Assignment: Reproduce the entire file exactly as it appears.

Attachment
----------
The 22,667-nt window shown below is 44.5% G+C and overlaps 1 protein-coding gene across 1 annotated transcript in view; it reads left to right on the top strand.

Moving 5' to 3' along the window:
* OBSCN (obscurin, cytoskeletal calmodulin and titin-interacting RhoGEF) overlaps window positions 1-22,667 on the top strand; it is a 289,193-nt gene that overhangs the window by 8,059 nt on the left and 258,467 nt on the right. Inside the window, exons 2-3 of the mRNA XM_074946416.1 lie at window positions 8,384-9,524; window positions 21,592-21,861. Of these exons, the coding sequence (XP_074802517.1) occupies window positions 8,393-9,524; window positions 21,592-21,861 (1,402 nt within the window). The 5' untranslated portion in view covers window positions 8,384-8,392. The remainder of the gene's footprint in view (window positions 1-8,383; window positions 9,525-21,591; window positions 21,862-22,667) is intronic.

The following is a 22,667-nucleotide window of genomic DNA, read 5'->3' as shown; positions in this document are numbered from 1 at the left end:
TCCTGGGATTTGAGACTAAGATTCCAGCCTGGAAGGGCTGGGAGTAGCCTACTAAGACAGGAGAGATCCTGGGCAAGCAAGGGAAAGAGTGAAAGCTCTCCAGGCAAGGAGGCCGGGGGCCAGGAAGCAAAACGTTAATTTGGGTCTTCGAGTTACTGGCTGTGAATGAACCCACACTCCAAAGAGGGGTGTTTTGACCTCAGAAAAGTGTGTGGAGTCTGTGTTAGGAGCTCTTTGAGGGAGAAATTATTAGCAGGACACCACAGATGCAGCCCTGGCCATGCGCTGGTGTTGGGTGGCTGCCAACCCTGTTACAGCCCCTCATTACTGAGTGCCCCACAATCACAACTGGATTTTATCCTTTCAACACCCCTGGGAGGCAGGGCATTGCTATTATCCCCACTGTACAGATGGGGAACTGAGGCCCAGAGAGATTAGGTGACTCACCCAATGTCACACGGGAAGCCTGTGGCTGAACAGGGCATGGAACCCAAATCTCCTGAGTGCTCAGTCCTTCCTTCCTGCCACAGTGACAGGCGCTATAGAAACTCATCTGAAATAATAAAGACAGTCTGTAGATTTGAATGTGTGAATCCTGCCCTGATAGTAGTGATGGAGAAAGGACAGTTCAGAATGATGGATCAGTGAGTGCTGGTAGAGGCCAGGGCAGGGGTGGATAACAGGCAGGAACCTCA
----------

The 22,667-nt window shown below is 44.5% G+C and overlaps 1 protein-coding gene across 1 annotated transcript in view; it reads left to right on the top strand.

Moving 5' to 3' along the window:
* OBSCN (obscurin, cytoskeletal calmodulin and titin-interacting RhoGEF) overlaps window positions 1-22,667 on the top strand; it is a 289,193-nt gene that overhangs the window by 8,059 nt on the left and 258,467 nt on the right. Inside the window, exons 2-3 of the mRNA XM_074946416.1 lie at window positions 8,384-9,524; window positions 21,592-21,861. Of these exons, the coding sequence (XP_074802517.1) occupies window positions 8,393-9,524; window positions 21,592-21,861 (1,402 nt within the window). The 5' untranslated portion in view covers window positions 8,384-8,392. The remainder of the gene's footprint in view (window positions 1-8,383; window positions 9,525-21,591; window positions 21,862-22,667) is intronic.

The following is a 22,667-nucleotide window of genomic DNA, read 5'->3' as shown; positions in this document are numbered from 1 at the left end:
TCCTGGGATTTGAGACTAAGATTCCAGCCTGGAAGGGCTGGGAGTAGCCTACTAAGACAGGAGAGATCCTGGGCAAGCAAGGGAAAGAGTGAAAGCTCTCCAGGCAAGGAGGCCGGGGGCCAGGAAGCAAAACGTTAATTTGGGTCTTCGAGTTACTGGCTGTGAATGAACCCACACTCCAAAGAGGGGTGTTTTGACCTCAGAAAAGTGTGTGGAGTCTGTGTTAGGAGCTCTTTGAGGGAGAAATTATTAGCAGGACACCACAGATGCAGCCCTGGCCATGCGCTGGTGTTGGGTGGCTGCCAACCCTGTTACAGCCCCTCATTACTGAGTGCCCCACAATCACAACTGGATTTTATCCTTTCAACACCCCTGGGAGGCAGGGCATTGCTATTATCCCCACTGTACAGATGGGGAACTGAGGCCCAGAGAGATTAGGTGACTCACCCAATGTCACACGGGAAGCCTGTGGCTGAACAGGGCATGGAACCCAAATCTCCTGAGTGCTCAGTCCTTCCTTCCTGCCACAGTGACAGGCGCTATAGAAACTCATCTGAAATAATAAAGACAGTCTGTAGATTTGAATGTGTGAATCCTGCCCTGATAGTAGTGATGGAGAAAGGACAGTTCAGAATGATGGATCAGTGAGTGCTGGTAGAGGCCAGGGCAGGGGTGGATAACAGGCAGGAACCTCA